Should I worry about tuberculosis?
3/30/2023 by Jillian Lynaugh, APRN, C.N.P., D.N.P., and Julie L. Hanson, M.D.
March 24 is World Tuberculosis Day. It's a day to remember the discovery of the bacteria that cause tuberculosis, or TB, and increase awareness of the impact of tuberculosis in the world.
What is tuberculosis?
Tuberculosis is a health condition caused by a bacterium called Mycobacterium tuberculosis. Typically, the bacteria impact the lungs, but they can impact other parts of the body, such as the spine, brain and kidney.
There are two types of TB conditions, latent tuberculosis infection and active tuberculosis, or TB disease. Not everyone who has tuberculosis bacteria becomes ill.
- Latent TB: The bacteria are inactive and "hide" in the body. In this situation, people are not sick because the bacteria are inactive, but people can develop symptoms in the future if the bacteria become active. In latent TB, the bacteria cannot spread to other people.
- Active TB: The bacteria are active in the body. People often have symptoms of tuberculosis and can spread the bacteria to others. TB is spread to others when the bacteria move into the air from an infected person through tiny droplets. If someone has active TB disease, they can spread the germs by coughing, speaking, singing and sneezing.
What are symptoms of tuberculosis?
Those with tuberculosis disease often have symptoms. General symptoms of tuberculosis include weight loss, decreased appetite, fever, night sweats, weakness and feeling tired. If the bacteria are in the lungs, it often causes coughing that can last for at least several weeks, coughing up blood or phlegm, and chest pain. If the bacteria are in other places of the body, the symptoms depend on where the bacteria have affected.
Who needs testing for tuberculosis?
If you have symptoms of TB, you should see your health care clinician to help determine if you should be tested for TB. The Centers for Disease Control and Prevention (CDC) also recommends testing for latent TB in people that are at higher risk for this condition. This includes people that are around someone with TB, have travelled to or are from countries with high rates of TB (such as Latin America, Asia and Africa), have AIDS/HIV, use IV drugs, work in health care and treat people with a higher risk of TB, work or live in a setting where TB is more common (such as prisons or nursing homes), or children who are around adults at risk of TB. If you are at higher risk for latent TB, your health care clinician will help you determine how often you should be tested.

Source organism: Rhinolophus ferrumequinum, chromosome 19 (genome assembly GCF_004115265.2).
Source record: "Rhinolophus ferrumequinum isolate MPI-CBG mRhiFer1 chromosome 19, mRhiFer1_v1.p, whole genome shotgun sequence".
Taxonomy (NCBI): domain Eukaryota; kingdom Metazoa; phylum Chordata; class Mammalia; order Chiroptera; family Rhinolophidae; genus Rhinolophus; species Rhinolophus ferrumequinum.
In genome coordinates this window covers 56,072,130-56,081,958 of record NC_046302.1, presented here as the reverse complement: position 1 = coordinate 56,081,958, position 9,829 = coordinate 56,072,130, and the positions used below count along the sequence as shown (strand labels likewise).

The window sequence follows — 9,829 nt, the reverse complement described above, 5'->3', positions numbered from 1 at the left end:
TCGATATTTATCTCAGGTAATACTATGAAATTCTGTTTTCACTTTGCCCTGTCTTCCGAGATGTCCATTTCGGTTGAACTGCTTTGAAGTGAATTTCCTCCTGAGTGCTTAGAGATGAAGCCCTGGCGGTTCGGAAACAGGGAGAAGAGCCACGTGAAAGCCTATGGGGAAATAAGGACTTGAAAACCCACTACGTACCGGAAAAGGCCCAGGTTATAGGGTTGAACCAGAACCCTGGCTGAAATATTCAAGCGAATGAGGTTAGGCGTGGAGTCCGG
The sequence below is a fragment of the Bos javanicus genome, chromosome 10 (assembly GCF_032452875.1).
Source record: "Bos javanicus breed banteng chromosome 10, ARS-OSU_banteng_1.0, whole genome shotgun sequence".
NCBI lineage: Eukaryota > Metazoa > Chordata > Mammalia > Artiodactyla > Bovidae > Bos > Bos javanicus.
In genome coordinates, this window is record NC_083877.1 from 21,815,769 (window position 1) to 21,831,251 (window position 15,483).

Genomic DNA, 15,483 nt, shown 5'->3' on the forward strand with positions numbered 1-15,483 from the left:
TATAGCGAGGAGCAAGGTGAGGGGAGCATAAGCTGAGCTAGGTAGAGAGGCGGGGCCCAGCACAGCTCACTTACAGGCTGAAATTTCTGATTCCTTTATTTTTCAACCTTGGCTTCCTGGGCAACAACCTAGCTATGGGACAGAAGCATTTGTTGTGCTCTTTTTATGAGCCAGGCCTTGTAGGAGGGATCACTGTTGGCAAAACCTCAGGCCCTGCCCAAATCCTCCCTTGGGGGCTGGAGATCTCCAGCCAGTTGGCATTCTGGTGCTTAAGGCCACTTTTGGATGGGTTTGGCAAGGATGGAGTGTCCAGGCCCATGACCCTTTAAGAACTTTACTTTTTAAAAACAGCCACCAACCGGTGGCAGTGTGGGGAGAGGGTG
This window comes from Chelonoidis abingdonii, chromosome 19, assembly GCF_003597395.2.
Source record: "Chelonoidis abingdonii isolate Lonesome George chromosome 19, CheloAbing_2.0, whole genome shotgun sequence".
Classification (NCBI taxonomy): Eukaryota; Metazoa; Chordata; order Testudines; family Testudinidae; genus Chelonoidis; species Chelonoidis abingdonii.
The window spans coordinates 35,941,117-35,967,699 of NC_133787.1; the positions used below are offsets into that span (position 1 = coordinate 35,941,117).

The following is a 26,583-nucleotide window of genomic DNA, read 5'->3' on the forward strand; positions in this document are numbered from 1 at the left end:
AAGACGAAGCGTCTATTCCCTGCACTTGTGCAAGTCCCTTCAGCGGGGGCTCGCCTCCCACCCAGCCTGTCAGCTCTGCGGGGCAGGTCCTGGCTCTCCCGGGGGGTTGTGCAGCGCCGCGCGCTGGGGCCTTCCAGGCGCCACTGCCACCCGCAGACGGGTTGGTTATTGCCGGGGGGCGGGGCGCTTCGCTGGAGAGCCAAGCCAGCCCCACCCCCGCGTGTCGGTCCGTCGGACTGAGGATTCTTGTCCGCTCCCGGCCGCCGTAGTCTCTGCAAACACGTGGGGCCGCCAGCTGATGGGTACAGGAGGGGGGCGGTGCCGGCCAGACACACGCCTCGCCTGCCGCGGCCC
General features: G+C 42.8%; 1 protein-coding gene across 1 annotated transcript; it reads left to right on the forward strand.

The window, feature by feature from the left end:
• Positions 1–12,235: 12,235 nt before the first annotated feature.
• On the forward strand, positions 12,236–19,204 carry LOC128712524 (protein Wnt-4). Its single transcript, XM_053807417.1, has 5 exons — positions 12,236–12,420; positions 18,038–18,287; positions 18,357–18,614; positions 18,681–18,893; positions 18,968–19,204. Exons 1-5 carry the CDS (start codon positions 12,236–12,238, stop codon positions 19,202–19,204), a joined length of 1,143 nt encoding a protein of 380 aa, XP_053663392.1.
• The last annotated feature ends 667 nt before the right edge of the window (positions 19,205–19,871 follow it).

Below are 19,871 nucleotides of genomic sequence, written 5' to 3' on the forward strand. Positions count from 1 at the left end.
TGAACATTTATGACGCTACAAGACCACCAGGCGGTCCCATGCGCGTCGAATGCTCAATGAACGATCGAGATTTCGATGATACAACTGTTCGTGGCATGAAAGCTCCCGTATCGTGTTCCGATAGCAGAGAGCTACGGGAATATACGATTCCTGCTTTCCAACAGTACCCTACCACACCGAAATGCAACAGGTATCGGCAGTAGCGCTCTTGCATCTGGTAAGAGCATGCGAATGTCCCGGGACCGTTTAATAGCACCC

How is TB testing done?
There are two main tests for tuberculosis, a skin test and a blood test. In the skin test, a small amount of a liquid called tuberculin is injected just under the skin in your forearm. After 48 to 72 hours, your arm will be checked by health care staff to determine if there is a reaction. If there is a hard bump at the injection site, it is possible that person has TB bacteria in their body. The size of the bump is used to determine if the test is positive. The blood test requires a blood draw and can generally be used for anyone 2 and older.
Some people born outside of the U.S. have received the bacilli Calmette-Guerin (BCG) vaccine. The BCG vaccine is used in countries with high prevalence of TB and is given at birth. The BCG vaccine can make people have a false positive TB skin test, which means people can test positive, but they do not have the TB bacteria in their body. If a patient has had the BCG vaccination in the past, health care clinicians will typically order the blood test method when testing for TB.
What if you test positive?
When people test positive for TB, it means they have the TB bacteria in their body. Their health care clinician will order additional testing, such as a chest X-ray, to help determine if the person has TB disease (active infection) or latent TB (hidden infection). People with TB disease will be treated with a combination of medications for six to 12 months. It's important that people with TB disease take all recommended medications so the bacteria does not become resistant. Since latent TB can turn into active TB, those with latent TB also are treated so they do not become sick.
Jillian Lynaugh, APRN, C.N.P., D.N.P., is a primary care pediatric nurse practitioner in Primary Care in Rochester and Kasson's Division of Community Pediatric and Adolescent Medicine. She practices at Mayo Family Clinic Northwest in Rochester. She spent several years working overseas in health and nutrition project management in conflict and disaster areas and continues to have a passion for global health and refugee care.
Julie L. Hanson, M.D., is a pediatrician in Primary Care in Rochester and Kasson's Division of Community Pediatric and Adolescent Medicine. She practices at Mayo Family Clinic Northwest in Rochester. She has a particular interest in refugee and global health and has received her Certificate of Knowledge in Clinical Tropical Medicine and Traveler’s Health (CTropMed).